Children with learning, attention and behavior problems may be suffering from sleepiness. Penn State researchers divided 508 children into two groups. One group had parents who reported their children experiencing excessive daytime sleepiness. Parents of the second group reported their children alert during the day. The sleepy kids were more likely to experience learning, attention/hyperactivity and conduct problems.
What surprised researchers was that the tired students got just as much sleep as the other children. Measurements in the lab confirmed it. The researchers suggested that the sleepiness was being caused by obesity or symptoms of inattention, depression or anxiety. Asthma and parents reporting that their children had trouble falling asleep also seemed to contribute to the sleepiness.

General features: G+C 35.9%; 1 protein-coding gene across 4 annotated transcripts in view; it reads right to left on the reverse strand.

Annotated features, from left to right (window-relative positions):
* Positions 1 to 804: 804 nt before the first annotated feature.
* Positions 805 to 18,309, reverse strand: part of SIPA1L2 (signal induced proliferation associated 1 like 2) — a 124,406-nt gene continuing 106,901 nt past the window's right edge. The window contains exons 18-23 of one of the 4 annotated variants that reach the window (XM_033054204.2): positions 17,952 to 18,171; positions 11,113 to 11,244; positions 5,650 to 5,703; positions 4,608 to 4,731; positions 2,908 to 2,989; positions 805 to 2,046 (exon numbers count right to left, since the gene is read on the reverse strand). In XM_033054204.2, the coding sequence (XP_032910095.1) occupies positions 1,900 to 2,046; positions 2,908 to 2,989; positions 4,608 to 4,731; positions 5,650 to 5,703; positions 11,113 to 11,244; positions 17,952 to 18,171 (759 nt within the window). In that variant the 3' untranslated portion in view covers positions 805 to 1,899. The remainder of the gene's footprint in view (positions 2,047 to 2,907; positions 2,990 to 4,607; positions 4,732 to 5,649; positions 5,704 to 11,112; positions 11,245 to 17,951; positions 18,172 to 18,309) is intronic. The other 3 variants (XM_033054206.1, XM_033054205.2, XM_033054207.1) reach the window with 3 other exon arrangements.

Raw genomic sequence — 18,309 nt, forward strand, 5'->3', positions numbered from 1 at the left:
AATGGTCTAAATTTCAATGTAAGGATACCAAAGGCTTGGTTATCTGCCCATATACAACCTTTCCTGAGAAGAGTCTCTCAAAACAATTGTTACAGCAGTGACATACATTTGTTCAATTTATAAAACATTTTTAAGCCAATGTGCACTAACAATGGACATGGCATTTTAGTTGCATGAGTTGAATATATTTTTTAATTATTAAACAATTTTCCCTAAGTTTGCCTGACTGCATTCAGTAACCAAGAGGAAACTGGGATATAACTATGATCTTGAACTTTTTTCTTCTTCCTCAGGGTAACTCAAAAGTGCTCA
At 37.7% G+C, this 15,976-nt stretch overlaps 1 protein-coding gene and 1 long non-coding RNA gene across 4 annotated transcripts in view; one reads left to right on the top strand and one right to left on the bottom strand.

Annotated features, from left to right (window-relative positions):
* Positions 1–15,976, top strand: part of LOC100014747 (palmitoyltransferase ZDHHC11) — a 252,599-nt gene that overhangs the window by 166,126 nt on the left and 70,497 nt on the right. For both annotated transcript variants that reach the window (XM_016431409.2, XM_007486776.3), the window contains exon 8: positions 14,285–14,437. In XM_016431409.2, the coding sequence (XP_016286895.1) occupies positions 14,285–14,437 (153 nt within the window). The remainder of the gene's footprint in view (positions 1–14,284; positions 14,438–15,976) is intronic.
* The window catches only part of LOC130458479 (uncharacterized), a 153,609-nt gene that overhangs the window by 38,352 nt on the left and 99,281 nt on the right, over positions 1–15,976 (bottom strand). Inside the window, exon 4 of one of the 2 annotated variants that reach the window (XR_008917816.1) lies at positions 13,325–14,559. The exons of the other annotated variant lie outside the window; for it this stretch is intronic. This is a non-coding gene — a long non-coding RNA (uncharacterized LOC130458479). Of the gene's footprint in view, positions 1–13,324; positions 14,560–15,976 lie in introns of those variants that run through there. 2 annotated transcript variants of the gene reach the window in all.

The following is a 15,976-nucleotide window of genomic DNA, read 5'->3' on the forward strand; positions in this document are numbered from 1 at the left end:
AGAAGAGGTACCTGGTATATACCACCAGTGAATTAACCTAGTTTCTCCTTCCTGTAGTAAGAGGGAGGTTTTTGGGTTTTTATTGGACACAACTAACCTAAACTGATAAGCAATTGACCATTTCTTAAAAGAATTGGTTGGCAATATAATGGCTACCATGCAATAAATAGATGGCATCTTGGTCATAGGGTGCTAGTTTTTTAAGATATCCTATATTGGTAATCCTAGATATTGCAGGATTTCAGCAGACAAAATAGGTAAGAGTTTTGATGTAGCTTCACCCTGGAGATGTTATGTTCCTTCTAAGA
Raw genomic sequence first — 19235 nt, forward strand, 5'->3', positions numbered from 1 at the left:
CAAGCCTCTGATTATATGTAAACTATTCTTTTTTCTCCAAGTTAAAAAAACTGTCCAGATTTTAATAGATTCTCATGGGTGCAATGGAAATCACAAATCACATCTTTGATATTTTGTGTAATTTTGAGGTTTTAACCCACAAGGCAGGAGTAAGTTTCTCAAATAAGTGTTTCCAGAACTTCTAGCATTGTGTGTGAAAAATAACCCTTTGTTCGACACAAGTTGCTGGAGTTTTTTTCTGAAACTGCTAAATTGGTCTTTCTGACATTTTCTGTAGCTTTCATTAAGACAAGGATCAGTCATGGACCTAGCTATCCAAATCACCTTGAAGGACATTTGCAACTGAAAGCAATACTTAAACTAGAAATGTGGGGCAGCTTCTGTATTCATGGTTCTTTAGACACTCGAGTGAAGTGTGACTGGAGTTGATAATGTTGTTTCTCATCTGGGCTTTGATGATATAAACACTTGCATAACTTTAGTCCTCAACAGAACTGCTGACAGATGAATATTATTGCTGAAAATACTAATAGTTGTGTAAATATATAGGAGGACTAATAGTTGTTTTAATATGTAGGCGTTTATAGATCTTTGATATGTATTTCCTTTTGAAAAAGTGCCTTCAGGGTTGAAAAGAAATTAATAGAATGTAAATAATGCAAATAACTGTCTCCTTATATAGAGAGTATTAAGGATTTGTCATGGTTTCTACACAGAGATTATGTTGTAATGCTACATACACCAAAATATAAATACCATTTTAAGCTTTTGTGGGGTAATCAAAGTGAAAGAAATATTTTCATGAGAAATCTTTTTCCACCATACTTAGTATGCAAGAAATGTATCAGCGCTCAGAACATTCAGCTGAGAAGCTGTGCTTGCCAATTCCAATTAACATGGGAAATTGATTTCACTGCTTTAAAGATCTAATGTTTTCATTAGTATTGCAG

Researchers said parents and educators are good resources for determining if a child seems excessively sleepy in the daytime. Their complaints should be taken seriously by health professionals examining the children. Otherwise, the learning and behavior problems could have further consequences in the child’s life.
The study appeared in the May issue of the journal SLEEP. Read more about children’s sleep needs and ways to evaluate whether or not your child is sleepy. For professional assistance, contact an accredited sleep center in your area.
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